Trender Research™

Technology meets people.

Belkin did not have a booth at CES this year but I had a chance to catch up with them today for our first Trender podcast. I chatted with product manager Rob Fleck and PR person Melody Chalaban. I am knee-deep in my research for an upcoming report on home audio/video and wanted a chance to hear from one of the leaders building devices around the new Wireless Home Digital Interface (WHDI) standard for distributing HD content throughout the home.

Belkin has been working on WHDI with folks like Hitachi, Motorola, Samsung, Sharp, Sony, and LG Electronics but was one of the first to manifest a consumer product when it announced its FlyWire box last summer. I had a chance to see a demo of FlyWire at an Amazon sneak-peak PR event in Manhattan last June. I was really impressed with the video quality-- there were no artifacts, no latency, and it could play BlueRay in stunning resolution. The only major limitation I see is that WHDI right now is only point-to-point, but the group is reportedly working on a point-to-multipoint solution that can drive content to multiple receivers throughout the home.

FlyWire (great brand by the way-- as a marketing guy my hats off to Belkin on that one) is a great way to centralize the clutter of devices normally connected to your TV, or to provide a solution where discreet cabling is not possible or just too costly (think stone fireplaces or outdoor patio settings). Like many of you, once that flat panel TV goes up on the wall it becomes artwork, and the spouse's high aesthetic standards apply-- so no new wires please (FlyWire does require a small receiving device that should fit in the space behind most flat panels-- except maybe the newer ultrathin models). I am also impressed that FlyWire made sure to include a back-channel and IR repeater for controlling all of the connecting A/V devices, a tricky bit of magic for many devices in this space.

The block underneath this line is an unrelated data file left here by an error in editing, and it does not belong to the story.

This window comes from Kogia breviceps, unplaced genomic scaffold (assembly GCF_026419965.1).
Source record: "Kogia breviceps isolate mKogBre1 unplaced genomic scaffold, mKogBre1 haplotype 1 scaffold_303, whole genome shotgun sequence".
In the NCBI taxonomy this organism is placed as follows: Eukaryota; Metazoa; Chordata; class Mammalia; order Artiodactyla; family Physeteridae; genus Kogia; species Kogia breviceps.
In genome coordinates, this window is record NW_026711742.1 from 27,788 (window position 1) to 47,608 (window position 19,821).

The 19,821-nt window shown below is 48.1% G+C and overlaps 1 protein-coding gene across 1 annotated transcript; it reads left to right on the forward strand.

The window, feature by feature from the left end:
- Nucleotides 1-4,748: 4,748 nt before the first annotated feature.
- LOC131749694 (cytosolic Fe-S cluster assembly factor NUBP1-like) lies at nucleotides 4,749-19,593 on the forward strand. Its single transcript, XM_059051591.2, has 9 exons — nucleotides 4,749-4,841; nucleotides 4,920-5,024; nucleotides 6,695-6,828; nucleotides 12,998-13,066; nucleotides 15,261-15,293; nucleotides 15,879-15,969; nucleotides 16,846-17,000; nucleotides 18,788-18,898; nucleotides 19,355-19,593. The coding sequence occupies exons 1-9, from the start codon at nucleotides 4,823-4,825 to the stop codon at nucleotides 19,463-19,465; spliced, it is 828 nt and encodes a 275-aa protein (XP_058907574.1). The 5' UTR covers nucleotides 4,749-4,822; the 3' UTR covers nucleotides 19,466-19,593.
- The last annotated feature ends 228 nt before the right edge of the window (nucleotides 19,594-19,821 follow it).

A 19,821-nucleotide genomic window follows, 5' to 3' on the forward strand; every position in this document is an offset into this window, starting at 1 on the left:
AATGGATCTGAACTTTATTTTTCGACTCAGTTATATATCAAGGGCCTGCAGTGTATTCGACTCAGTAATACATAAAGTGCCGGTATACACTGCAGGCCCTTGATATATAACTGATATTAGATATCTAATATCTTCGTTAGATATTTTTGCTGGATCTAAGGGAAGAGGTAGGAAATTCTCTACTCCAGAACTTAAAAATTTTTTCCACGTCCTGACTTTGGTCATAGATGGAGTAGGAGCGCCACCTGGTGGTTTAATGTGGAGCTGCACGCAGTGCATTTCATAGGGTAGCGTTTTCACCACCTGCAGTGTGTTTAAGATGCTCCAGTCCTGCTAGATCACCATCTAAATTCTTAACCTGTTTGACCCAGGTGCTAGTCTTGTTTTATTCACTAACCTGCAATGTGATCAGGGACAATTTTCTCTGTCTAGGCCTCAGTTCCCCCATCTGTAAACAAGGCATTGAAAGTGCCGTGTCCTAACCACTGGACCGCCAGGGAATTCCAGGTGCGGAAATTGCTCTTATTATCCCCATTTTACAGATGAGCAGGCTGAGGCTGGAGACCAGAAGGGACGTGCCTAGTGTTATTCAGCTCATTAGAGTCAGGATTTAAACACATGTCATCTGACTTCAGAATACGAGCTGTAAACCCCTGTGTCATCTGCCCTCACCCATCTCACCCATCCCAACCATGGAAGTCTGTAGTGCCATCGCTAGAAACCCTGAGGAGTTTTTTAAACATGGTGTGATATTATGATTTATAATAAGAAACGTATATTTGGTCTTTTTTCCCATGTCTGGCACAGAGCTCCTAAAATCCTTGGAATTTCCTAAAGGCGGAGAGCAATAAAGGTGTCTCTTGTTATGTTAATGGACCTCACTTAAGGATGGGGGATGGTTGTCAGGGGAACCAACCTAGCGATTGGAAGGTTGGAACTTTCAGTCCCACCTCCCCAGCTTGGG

Again, the only major drawback I see is the lack of a point-to-multipoint solution right now. Until that version becomes available the FlyWire box, when it becomes available to the public later this summer (initially priced at $1499 and currently on pre-order at Amazon), is limited to a single-room solution for pushing content from an A/V rack somewhere in your home to a select HDTV without wires. Sure it goes through walls and provides whole-house range, but as a practical application it is limited to wireless AV extension applications for one room. It is difficult to call FlyWire a true whole-house system if you need one $1499 box for each room and a separate receiver for each TV.

We don't go into how FlyWire compares to the growing number of alternative approaches for home audio/video distribution (you'll have to buy my report for that analysis :-), but we do cover Internet connectivity, pricing, installation, and what is required for consumer adoption. Before I steal any more of the podcast's thunder, take a listen for yourself: click the Podcast interface in the right sidebar.

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